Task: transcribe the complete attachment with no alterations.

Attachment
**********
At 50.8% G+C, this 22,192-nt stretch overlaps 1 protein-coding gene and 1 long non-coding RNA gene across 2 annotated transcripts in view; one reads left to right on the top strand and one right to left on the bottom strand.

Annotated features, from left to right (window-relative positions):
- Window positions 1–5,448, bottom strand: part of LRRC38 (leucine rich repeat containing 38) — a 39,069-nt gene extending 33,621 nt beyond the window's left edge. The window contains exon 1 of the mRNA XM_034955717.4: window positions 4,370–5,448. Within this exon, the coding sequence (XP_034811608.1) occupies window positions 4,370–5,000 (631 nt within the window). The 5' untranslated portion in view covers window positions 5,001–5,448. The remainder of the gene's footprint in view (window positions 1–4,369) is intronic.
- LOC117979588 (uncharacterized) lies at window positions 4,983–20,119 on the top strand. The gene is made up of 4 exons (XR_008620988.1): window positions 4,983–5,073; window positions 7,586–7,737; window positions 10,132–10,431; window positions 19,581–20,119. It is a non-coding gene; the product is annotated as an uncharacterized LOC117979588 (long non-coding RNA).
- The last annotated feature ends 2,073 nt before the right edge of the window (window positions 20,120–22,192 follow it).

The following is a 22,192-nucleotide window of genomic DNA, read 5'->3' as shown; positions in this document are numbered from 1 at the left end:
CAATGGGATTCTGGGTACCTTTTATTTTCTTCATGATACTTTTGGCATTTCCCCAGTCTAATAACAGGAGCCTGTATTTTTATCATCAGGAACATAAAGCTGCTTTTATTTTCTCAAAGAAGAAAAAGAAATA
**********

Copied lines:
At 50.8% G+C, this 22,192-nt stretch overlaps 1 protein-coding gene and 1 long non-coding RNA gene across 2 annotated transcripts in view; one reads left to right on the top strand and one right to left on the bottom strand.

Annotated features, from left to right (window-relative positions):
- Window positions 1–5,448, bottom strand: part of LRRC38 (leucine rich repeat containing 38) — a 39,069-nt gene extending 33,621 nt beyond the window's left edge. The window contains exon 1 of the mRNA XM_034955717.4: window positions 4,370–5,448. Within this exon, the coding sequence (XP_034811608.1) occupies window positions 4,370–5,000 (631 nt within the window). The 5' untranslated portion in view covers window positions 5,001–5,448. The remainder of the gene's footprint in view (window positions 1–4,369) is intronic.
- LOC117979588 (uncharacterized) lies at window positions 4,983–20,119 on the top strand. The gene is made up of 4 exons (XR_008620988.1): window positions 4,983–5,073; window positions 7,586–7,737; window positions 10,132–10,431; window positions 19,581–20,119. It is a non-coding gene; the product is annotated as an uncharacterized LOC117979588 (long non-coding RNA).
- The last annotated feature ends 2,073 nt before the right edge of the window (window positions 20,120–22,192 follow it).

The following is a 22,192-nucleotide window of genomic DNA, read 5'->3' as shown; positions in this document are numbered from 1 at the left end:
CAATGGGATTCTGGGTACCTTTTATTTTCTTCATGATACTTTTGGCATTTCCCCAGTCTAATAACAGGAGCCTGTATTTTTATCATCAGGAACATAAAGCTGCTTTTATTTTCTCAAAGAAGAAAAAGAAATA